by GEORGIA HODGKIN, Immediate Past Head Elder, Loma Linda University Church
The North American Divisions Presidents Commission on Women in Ministry met this summer on June 18 and 19 and again on July 17 and 18 at the General Conference headquarters in Silver Spring, Maryland. North American Division (NAD) president Alfred McClure invited 25 pastors, Union Conference presidents, Adventist academics, and lay leaders from across the NAD to attend. NAD leaders set the tone of the meetings with the words encourage, affirm, and advance; they summarized the direction the commission was to take.
In June the commission reviewed its purpose in the following recommendations:
1. Recommend ways to expand the role of women in ministry. (We identified "women in ministry" as the paid women clergy.)
2. Recommend ways to recognize and deploy the gifts God has given to women.
3. Recommend ways to increase the participation of women at the decision-making levels of the church, from the local congregation to the General Conference.
4. Recommend ways to increase the participation of women in the organizational and professional levels of the church.
5. Recommend ways to affirm women in pastoral and other spiritual ministries.
Monte Sahlin, NAD ministerial secretary, gave us an overview of the NADs demographics. The divisions membership totals 850,000, and approximately 165,000 children attend the Sabbath Schools. Of the 4,600 churches in the NAD, only 100 of them have women pastors. Of the 10,000 local elders in the division, 1,500-2,000 are women. In contrast, between 50 percent and 60 percent of the 45,000 local church board members are women.
The commission subsequently divided into small groups for brainstorming sessions; 34 strategies emerged from the discussions. Recommendations included policy changes to eliminate gender bias, to raise awareness of the churchs affirmative action position, and to open all church offices to "ordained or commissioned" ministers.
Another recommendation was the development of a resource center for women pastors. This center would provide a professional association, electronic linkage, a newsletter, a database of job openings, a speakers bureau, and travel funds for continuing education. The commission outlined strategies for funding internship budgets, for mentoring, and for hiring and advancing women in ministry. We suggested ways to increase the visibility of women pastors, including inviting them to speak at camp meetings as keynote speakers for the 11:00 A.M. Sabbath services.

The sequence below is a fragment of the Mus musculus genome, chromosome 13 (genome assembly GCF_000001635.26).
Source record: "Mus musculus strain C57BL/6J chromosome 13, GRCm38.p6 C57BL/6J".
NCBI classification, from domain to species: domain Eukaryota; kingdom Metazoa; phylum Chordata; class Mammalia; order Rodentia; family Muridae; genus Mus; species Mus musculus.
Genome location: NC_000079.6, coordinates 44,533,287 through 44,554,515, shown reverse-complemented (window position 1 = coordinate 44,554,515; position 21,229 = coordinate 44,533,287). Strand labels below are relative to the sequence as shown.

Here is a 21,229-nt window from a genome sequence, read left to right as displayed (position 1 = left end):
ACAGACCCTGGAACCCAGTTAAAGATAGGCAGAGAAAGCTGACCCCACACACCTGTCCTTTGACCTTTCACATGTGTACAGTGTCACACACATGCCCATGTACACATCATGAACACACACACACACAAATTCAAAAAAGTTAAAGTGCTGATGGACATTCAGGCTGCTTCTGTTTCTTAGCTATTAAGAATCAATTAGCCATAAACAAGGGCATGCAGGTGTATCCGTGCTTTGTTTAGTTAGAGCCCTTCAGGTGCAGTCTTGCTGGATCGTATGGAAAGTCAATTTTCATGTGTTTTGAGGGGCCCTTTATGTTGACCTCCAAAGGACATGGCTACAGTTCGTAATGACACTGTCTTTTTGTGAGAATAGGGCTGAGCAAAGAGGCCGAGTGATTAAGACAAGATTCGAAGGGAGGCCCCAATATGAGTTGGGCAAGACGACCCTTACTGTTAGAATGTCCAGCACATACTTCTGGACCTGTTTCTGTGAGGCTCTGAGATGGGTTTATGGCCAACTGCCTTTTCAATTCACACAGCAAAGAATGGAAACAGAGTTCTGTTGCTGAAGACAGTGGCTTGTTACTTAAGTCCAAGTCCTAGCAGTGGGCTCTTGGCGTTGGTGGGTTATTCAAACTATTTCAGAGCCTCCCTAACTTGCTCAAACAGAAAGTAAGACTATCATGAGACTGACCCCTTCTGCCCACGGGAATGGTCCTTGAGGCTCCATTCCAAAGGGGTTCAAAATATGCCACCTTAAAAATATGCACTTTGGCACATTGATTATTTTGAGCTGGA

A significant recommendation was that the NAD hire a woman pastor as an Associate Ministerial Secretary. Finally, commissioners discussed the need for a "theology of ordination" based on intensive biblical and theological study.
In July the commission reconvened to formalize the June recommendations. It submitted a job description for the proposed Associate Ministerial Secretary for recommendation to the 1996 NAD year-end meeting. (That recommendation was not presented; the commission chairman gave only a partial report of the meetings.)
Further, the commission recommended rewriting policies to describe the functions of ordained and of commissioned ministers as being the same.
The committee also sought to encourage conferences to hire women pastors with funding which the NAD would provide. Further, it recommended that women receive employee benefits equivalent to those of men. Members also called for the appointment of a panel of theologians to research the theology of ordination.
Some observed that the commission could accomplish all of its recommendations very simplyby ordaining women pastors. With one simple vote, the committee work could have been over, and history would say that justice had finally prevailed. Harold Baptiste, commission Chair and Secretary of the NAD, reminded us, however, that Utrecht had voted, and that vote must be honored. (What exactly had Utrecht voted? Was it that the North American Division could not decide that women could be ordained as ministers for the Seventh-day Adventist world church?)
At the end of the July session the commission voted to thank President Alfred C. McClure "for his strong leadership relative to women in ministry and the appointment of this commission."
The next meeting date has not yet been set. These commission
sessions, however, hold promise. The dedicated, talented, spirit-filled women who have
been called to minister to us as servants of God hold the potential for unlimited
contributions to the church. It is the goal of the commission to help them to realize this
First Printed in Adventist Today November / December 1996 Vol. 4 No. 6.